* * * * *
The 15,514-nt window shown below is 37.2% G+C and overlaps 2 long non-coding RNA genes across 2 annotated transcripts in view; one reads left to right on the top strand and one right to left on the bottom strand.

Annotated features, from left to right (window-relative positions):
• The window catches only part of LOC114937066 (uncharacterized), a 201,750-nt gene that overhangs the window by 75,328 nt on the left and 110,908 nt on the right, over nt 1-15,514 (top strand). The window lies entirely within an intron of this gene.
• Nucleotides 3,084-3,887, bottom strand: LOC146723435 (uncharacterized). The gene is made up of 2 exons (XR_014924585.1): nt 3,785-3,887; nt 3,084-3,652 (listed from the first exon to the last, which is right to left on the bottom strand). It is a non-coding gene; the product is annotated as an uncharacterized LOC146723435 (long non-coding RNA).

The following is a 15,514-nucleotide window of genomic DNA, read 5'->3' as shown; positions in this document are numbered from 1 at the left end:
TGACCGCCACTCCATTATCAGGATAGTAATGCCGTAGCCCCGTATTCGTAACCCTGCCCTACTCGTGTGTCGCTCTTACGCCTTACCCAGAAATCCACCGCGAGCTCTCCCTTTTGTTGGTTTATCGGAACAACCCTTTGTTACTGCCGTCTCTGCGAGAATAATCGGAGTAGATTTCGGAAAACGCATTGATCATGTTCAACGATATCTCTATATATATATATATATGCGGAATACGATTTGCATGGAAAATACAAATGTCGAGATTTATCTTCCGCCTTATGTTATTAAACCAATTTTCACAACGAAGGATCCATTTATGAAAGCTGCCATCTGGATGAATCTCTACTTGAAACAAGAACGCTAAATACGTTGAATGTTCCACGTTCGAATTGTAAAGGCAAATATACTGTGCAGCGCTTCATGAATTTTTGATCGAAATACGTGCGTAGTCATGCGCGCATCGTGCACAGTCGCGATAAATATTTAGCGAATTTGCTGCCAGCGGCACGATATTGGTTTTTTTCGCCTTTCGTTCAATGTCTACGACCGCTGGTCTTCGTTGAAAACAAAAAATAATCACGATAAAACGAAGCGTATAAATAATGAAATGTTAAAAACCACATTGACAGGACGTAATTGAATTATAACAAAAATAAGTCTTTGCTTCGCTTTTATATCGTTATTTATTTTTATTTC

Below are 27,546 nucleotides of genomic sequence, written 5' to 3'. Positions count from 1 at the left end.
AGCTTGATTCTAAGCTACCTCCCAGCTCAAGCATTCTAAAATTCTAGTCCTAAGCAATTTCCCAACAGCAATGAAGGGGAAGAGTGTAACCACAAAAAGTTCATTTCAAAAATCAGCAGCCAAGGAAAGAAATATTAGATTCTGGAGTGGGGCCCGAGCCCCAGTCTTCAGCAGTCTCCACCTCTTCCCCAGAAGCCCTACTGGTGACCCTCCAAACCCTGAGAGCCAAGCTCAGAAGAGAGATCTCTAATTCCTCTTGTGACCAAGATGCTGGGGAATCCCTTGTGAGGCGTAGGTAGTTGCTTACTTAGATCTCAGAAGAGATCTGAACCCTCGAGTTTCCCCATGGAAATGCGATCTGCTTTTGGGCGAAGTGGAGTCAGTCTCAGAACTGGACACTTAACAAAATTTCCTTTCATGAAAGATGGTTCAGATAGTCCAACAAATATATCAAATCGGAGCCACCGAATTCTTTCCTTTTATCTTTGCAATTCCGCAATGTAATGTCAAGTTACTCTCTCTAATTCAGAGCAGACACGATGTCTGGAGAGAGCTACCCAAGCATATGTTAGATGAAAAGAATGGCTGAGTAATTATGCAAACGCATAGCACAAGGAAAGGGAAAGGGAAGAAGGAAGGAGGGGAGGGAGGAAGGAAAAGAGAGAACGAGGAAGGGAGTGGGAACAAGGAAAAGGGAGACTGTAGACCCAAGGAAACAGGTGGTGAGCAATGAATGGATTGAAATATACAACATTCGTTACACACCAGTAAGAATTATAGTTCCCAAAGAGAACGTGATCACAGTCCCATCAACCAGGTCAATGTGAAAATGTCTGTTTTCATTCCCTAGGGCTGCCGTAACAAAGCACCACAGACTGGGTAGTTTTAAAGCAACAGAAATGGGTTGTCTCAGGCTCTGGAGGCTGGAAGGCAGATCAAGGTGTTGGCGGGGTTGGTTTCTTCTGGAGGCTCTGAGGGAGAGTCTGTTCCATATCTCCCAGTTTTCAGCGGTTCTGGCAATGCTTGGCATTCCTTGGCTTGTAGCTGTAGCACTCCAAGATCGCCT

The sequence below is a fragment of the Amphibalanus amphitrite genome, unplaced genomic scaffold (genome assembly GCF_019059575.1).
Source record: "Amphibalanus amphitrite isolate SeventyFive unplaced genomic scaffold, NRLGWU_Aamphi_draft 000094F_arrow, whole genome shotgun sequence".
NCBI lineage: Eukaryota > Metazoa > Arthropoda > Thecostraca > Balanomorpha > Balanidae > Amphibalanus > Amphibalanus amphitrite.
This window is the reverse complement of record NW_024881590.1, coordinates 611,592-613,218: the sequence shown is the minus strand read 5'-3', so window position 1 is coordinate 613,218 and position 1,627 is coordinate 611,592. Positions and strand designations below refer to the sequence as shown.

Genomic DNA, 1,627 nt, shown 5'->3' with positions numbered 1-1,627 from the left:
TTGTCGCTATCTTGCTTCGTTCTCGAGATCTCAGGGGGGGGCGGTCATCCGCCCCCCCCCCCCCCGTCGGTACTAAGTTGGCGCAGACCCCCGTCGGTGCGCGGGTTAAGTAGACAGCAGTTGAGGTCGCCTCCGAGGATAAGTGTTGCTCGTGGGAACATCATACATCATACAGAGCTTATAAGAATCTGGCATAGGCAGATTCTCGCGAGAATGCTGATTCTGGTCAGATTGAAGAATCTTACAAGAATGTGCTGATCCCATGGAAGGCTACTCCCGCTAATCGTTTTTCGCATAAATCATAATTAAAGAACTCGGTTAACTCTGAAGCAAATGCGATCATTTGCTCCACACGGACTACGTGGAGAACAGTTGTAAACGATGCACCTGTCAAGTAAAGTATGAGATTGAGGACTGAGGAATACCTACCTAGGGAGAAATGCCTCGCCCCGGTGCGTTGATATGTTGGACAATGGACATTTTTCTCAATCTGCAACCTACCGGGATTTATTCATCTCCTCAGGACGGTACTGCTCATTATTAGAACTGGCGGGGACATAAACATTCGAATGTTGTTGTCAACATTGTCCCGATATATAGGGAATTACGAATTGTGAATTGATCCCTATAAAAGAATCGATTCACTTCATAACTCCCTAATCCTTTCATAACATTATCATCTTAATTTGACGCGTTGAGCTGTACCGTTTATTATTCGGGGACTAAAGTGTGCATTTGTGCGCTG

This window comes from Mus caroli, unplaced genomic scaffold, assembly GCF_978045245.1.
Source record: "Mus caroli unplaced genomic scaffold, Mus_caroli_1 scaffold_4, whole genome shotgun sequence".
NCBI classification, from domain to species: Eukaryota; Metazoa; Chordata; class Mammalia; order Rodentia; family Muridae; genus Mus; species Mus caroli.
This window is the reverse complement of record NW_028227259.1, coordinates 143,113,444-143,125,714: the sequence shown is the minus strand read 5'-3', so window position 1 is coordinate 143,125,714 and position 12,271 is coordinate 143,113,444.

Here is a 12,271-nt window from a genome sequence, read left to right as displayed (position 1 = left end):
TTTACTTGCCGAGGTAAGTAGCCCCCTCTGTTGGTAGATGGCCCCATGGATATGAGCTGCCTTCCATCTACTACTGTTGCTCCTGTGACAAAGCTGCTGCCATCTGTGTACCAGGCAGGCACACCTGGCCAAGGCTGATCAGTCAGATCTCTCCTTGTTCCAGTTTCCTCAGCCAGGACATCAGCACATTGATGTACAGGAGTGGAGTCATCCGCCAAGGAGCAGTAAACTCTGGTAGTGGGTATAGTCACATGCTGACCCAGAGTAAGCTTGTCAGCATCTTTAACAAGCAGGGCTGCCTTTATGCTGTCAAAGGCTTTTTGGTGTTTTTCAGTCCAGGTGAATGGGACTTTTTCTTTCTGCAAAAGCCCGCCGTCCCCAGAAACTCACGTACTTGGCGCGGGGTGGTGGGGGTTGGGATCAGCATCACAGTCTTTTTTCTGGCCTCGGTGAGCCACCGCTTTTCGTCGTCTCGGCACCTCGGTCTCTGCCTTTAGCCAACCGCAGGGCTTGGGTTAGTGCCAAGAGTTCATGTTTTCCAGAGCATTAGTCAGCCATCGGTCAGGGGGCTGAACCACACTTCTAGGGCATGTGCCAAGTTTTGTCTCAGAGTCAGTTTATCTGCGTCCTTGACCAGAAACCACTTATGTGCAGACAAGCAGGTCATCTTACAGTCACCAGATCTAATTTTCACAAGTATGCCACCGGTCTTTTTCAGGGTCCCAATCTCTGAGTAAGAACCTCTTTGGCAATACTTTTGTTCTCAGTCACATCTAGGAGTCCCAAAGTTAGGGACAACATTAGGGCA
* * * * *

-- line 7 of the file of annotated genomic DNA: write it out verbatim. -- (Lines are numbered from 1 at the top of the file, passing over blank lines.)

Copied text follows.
Below are 27,546 nucleotides of genomic sequence, written 5' to 3'. Positions count from 1 at the left end.